The symbol of resurrection has something to do with the holy sacred work of keeping at it. Empire killed Jesus. The emperor operated under the philosophy that peace comes through victory. “We can force people into peace or at least keep them quiet.” The early followers of Jesus heard enough and saw enough in the life of Jesus to embrace something different. They saw a different way. The way of peace is not through force but through the power of non-violence. Peace comes through just relations.

These early followers experienced in some way his vision. It lived in them. Amidst all the injustices of life, they found a way to proclaim their own dignity.

Empire killed Jesus. But it didn’t defeat him.

That truth isn’t simply a Christian truth.

I was talking with Sandy Westin the other day. She is the Coordinator of the North American Region of United Religions Initiative. This is a global grassroots organization to foster peace and cooperation between people of different religions and to make a positive contribution to peace and justice on Earth. Different communities form Cooperation Circles and decide what and how they will live out the URI charter. We have a cooperation circle in Johnson City.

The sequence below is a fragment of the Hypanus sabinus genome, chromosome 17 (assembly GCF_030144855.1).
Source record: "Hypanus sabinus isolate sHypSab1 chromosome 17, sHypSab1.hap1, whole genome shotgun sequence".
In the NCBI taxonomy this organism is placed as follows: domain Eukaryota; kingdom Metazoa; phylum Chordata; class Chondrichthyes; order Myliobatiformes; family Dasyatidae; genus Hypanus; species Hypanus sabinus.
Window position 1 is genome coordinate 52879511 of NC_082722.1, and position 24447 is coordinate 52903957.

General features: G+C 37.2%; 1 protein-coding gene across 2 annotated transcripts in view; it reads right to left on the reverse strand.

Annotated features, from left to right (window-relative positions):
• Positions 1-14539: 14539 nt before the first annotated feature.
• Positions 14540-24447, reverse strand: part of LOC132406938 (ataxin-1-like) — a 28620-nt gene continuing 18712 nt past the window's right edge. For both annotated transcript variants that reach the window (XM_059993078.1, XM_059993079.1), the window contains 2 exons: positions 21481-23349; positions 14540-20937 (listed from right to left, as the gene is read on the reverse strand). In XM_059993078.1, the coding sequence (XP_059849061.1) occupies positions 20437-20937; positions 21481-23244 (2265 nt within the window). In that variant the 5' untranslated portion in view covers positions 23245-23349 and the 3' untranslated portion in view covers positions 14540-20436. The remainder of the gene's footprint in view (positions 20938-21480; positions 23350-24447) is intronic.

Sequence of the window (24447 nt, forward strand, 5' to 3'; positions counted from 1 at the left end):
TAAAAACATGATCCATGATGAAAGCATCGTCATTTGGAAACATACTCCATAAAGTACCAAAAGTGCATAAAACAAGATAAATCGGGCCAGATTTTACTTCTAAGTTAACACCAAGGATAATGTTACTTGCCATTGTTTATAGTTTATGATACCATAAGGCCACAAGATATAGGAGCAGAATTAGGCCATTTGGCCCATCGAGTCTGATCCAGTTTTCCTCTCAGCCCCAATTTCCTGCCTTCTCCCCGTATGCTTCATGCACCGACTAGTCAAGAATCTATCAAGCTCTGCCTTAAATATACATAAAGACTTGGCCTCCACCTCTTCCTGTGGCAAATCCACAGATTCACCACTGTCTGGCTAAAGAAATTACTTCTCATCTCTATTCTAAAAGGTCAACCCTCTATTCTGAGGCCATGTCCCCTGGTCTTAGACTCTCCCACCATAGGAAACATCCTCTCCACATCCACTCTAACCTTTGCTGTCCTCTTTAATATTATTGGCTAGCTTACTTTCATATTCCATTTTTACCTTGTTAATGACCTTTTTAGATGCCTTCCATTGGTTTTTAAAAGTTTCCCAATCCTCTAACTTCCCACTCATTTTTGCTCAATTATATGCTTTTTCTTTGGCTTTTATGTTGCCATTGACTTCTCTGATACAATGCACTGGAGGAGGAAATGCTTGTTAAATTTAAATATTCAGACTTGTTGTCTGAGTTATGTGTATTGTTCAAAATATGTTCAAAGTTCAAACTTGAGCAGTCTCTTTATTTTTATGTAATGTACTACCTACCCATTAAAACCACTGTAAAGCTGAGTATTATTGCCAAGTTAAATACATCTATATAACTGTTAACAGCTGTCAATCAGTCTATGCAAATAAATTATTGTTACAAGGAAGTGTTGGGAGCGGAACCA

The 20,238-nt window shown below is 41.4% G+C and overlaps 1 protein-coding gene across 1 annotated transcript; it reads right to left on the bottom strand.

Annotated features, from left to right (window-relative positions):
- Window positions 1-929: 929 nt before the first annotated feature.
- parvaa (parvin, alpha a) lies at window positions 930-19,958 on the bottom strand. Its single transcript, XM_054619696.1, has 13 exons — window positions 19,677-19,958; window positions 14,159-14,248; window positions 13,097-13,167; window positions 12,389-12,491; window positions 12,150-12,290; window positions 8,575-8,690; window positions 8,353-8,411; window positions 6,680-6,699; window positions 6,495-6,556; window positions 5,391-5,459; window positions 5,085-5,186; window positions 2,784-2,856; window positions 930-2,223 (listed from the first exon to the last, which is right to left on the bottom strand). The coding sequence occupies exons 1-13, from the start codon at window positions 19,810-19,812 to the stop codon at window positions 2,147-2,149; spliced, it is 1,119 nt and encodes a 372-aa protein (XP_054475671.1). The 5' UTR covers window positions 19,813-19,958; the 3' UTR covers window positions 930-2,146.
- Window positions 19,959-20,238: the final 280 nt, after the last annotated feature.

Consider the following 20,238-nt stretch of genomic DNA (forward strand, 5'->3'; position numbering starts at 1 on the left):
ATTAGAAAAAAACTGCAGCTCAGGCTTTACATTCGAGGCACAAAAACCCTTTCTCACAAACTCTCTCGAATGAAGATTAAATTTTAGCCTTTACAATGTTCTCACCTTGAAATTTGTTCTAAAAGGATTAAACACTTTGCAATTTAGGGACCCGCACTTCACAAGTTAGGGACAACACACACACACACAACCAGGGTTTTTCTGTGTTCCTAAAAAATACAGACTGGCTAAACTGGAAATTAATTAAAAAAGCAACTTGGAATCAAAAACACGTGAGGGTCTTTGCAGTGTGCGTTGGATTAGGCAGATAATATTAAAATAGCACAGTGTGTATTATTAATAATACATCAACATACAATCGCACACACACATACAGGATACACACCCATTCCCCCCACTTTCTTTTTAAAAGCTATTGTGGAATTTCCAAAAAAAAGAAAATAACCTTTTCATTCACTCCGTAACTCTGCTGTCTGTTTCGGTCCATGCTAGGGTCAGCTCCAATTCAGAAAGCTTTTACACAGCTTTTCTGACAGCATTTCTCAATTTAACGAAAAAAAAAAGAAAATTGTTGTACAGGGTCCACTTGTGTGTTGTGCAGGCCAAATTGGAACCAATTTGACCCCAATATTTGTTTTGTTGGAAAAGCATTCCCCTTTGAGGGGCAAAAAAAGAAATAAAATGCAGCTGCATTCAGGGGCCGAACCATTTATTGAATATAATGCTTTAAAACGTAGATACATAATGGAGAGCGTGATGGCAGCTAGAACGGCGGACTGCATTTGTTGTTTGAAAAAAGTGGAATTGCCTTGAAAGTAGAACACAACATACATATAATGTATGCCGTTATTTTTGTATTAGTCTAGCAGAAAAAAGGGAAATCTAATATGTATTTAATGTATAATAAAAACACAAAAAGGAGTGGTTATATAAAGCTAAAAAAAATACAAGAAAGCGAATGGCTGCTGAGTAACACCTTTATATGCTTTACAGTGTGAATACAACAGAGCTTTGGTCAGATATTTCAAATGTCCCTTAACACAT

As I spoke with Sandy the other day, she told me a story about how a cooperation circle in Uganda made peace in its villages. She asked a religious and community leader in Uganda about what the URI was doing. He told her this story.

He said that there is a great deal of tribal violence in and between the villages. They wanted to find a way to stop the youth from engaging in violence. So they came up with an idea. They pooled their resources and came up with 50 American dollars to buy soccer balls. They decided to give a soccer ball to each village. Soccer or football is a beloved sport. They had been playing with coconuts. So the soccer balls were a huge improvement.